Kemba Braynon, AIA, began working on the Quinn Evans Architects assessment of 14 Historic Belle Isle structures in 2015.
Prior to joining QEA, Kemba served as a Project Manager responsible for the City of Detroit’s Certified Local Government Historic Preservation Grants. Assessments of the 14 structures on Belle Isle are now being put to use for repairs, including structures such as the Nancy Brown Peace Carillon, Aquarium, and Casino. Mrs. Braynon took a moment to reflect on her time on Belle Isle; from her first visit to the vast amount of work she contributes to today.
Notes from the Architect
We can all remember our first impression of Detroit’s Belle Isle Park; I was meeting with a few neighborhood residents in Lafayette Park, when I was approached by a fellow preservationist who needed help managing a grant to re-roof the 1904 Albert Khan-designed Belle Isle Aquarium. “We’ve been given the funding several years in a row, but we can’t find anyone who can coordinate between city and state agencies and manage the entire project from start to finish,” she said. “You’re an architect; surely you must have the knowhow.” I wasn’t sure that I did, but it was an opportunity to return to the fold of the work that I had been somewhat divorced from while working in the government sector during the Great Recession. It was also an opportunity to see the 982-acre Park I had only heard stories of. As the daughter of a Detroiter who grew up on the other side of the state, I knew of Belle Isle from my father’s stories of horse-drawn carriage rides and skating on the river, but I had yet to actually see the Frederick Law Olmstead-designed park for myself.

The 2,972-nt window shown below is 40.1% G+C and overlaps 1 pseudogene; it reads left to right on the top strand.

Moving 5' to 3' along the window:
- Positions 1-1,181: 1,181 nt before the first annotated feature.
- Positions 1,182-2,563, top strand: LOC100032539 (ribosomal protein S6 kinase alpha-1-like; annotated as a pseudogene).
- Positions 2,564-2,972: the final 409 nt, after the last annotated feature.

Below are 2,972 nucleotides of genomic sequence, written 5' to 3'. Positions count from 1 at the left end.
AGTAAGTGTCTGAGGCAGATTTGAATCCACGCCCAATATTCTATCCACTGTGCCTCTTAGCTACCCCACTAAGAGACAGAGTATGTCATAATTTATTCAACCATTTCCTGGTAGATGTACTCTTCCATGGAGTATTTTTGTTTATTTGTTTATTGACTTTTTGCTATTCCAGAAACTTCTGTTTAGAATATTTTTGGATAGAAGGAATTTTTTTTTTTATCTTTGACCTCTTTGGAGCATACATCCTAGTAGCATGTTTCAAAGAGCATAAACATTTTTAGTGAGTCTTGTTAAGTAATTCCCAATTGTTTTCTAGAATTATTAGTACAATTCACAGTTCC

That first grant for the Belle Isle Aquarium opened the door to the vast possibilities of preserving Belle Isle’s historic resources, which are vast. The Belle Isle National Register of Historic Places Nomination lists over one-hundred contributing resources, many of which were designed by world-renowned architects, and all of which require periodic upkeep to ensure that they remain in use for future generations. The Belle Isle Aquarium received its new roof, and over the years I helped to shepherd additional grants that provided vital exterior envelope improvements to the building, including masonry tuck pointing and window repair.
As an architect with QEA, I’ve remained committed to helping preserve Belle Isle’s historic resources. Working alongside other dedicated preservation architects and landscape architects, we’ve completed numerous historic preservation projects on Belle Isle, including a Building Conditions Assessment which led to the restoration of 14 historic buildings on the island such as the Flynn Pavilion, Casino, and the Police Headquarters. But Belle Isle is so much more than just its buildings, and as such we are glad to be a part of the on-going Belle Isle Beachfront Revitalization Project which will help expand the recreational opportunities on the ½ mile long stretch of Belle Isle Beachfront.
QEA and Belle Isle
To date, QEA has completed numerous historic preservation projects on Belle Isle, including a Building Conditions Assessment which led to the restoration of 14 historic buildings on the island including the Flynn Pavilion, Casino and the Police Headquarters. To learn more reach out to us at firstname.lastname@example.org